“It’s a fun way to go out and practice and try to look for that perfection,” Correa said. “Since I’ve been here, all the infields have been pretty intense and really good. If defensively we can be the best team in the big leagues, we’re going to be in a great spot. Because I know this offense and I know what this offense can do.”

Correa also took it upon himself to lift the self-esteem of his teammates, whether that be a rookie, a veteran of last year’s last-place collapse, or one of the many reclamation projects brought in by Twins executives Derek Falvey and Thad Levine. 

Article continues after advertisement

“When teammates tell you and reassure you how good you are, that confidence takes you different places, a different level,” Correa said. “In this game, confidence is everything. When one of my teammates is doing something great, I let them know, because that’s important for a team.” 

So after a 2-1 loss to Seattle on Opening Day, when hard-throwing rookie reliever Jhoan Duran put his first two major-league hitters on base before recovering to strike out four in two innings, Correa marveled at Duran’s 100 mph velocity and late movement. “That guy’s got some closer stuff,” he said. (The Twins need a closer after dealing Taylor Rogers to San Diego, so Correa was clearly planting a seed.) 

And when a bid for a walk-off homer by Gary Sanchez, the former Yankee trying to revive his career, fell just short, Correa said. “That’s a great at-bat by him. It should get him going tomorrow.” (Correa was off by one day; Sanchez clubbed a grand slam Sunday in a six-homer Twins barrage.)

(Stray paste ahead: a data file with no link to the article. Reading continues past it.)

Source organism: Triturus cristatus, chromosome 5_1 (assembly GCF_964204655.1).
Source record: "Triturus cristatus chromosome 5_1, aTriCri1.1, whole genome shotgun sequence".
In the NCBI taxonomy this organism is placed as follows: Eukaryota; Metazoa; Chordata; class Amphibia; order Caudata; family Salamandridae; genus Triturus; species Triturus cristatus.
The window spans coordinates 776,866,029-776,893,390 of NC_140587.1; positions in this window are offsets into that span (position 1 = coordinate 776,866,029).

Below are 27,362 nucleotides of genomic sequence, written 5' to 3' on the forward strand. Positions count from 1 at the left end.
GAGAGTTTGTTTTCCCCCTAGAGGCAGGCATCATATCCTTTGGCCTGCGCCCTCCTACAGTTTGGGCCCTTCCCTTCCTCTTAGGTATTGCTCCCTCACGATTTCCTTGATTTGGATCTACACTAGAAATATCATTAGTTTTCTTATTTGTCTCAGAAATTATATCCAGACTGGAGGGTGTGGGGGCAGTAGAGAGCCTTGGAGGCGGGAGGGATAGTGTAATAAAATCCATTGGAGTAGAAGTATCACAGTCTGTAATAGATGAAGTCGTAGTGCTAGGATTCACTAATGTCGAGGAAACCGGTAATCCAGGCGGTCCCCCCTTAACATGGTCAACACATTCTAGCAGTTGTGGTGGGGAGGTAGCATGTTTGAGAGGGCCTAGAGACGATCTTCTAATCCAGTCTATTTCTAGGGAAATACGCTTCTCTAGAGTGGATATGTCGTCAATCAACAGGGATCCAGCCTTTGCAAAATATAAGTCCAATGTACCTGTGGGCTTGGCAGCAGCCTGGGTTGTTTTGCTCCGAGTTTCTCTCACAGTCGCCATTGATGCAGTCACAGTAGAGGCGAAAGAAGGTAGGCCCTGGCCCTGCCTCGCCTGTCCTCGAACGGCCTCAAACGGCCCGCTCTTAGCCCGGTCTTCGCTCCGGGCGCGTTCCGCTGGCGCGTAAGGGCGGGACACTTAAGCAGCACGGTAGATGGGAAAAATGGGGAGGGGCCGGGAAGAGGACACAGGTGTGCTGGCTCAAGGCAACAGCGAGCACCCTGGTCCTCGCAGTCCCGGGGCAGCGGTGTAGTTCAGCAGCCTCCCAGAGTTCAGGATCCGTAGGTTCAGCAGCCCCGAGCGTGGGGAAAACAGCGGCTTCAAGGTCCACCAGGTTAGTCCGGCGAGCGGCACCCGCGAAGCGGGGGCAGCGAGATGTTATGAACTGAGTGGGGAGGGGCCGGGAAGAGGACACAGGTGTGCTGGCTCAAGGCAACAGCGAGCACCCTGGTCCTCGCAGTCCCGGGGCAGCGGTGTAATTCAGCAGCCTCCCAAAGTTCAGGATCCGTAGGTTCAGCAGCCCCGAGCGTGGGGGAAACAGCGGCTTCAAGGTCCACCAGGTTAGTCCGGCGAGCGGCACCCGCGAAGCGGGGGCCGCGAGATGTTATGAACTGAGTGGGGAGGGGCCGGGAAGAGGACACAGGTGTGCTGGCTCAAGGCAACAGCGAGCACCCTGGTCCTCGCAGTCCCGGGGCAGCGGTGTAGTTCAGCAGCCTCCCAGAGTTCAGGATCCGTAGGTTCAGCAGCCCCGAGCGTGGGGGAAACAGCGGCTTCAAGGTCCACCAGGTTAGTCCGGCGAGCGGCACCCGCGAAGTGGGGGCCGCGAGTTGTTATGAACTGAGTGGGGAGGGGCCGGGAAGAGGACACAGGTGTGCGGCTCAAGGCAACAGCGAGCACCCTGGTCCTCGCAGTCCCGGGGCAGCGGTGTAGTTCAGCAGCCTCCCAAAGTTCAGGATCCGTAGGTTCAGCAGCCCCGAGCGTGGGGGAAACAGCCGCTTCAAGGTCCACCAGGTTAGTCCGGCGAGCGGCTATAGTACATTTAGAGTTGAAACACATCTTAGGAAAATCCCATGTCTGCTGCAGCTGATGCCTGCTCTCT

The teammate Correa talks up most is Buxton, the five-tool dazzler who plays hard but can’t stay healthy. “This guy’s talent, he’s probably the best player in the game,” Correa said. “Nobody runs faster. Nobody played better defense the last two years. When you talk about talent, that guy, he’s the guy. If you know the game, you know what he can bring to the table. I’m looking forward to a great year from him.” 

Traditionally, the Twins assign the four oversized corner lockers in their Target Field clubhouse to their biggest stars and most veteran pitchers; Correa and Buxton occupy the lockers that originally belonged to Joe Mauer and Justin Morneau, respectively. The Mauer locker generally goes to the club’s leader. (Nelson Cruz had it before Correa.)

Given his stature and World Series ring, if the Twins are anyone’s team, it’s Correa’s. But Correa doesn’t see it that way.

“It’s not my team. It’s Byron’s team,” he said. “He’s the guy who’s been around for so long. He’s led these guys to multiple playoff seasons. I believe in his talent and his leadership. This is his team. I come here, and I want to help build a championship culture with him and the guys who have been around.”

Sunday, when Correa launched his first home run as a Twin — a monster shot into the third deck in left — no one celebrated with more exuberance than Buxton, who already had two himself. Buxton thrust both arms in the air the instant the ball left the bat and grinned broadly. 

Correa may be convinced the Twins will contend, but his positivity hasn’t rubbed off on fans just yet, who are perhaps still stung by the lockout and skeptical of the team’s starting pitching. The Opening Day crowd of 35,462, about 4,000 short of a sellout, was the smallest in a non-pandemic season since the Target Field opened in 2010. 

Article continues after advertisement

Seeking to fill some empty seats, after Sunday’s game the Twins announced a “Superstars” ticket deal through Tuesday, offering $4 upper level and $25 lower level tickets for Monday through Thursday games the rest of the season. The Superstars? Correa and Buxton. Might as well, since it’s their team now.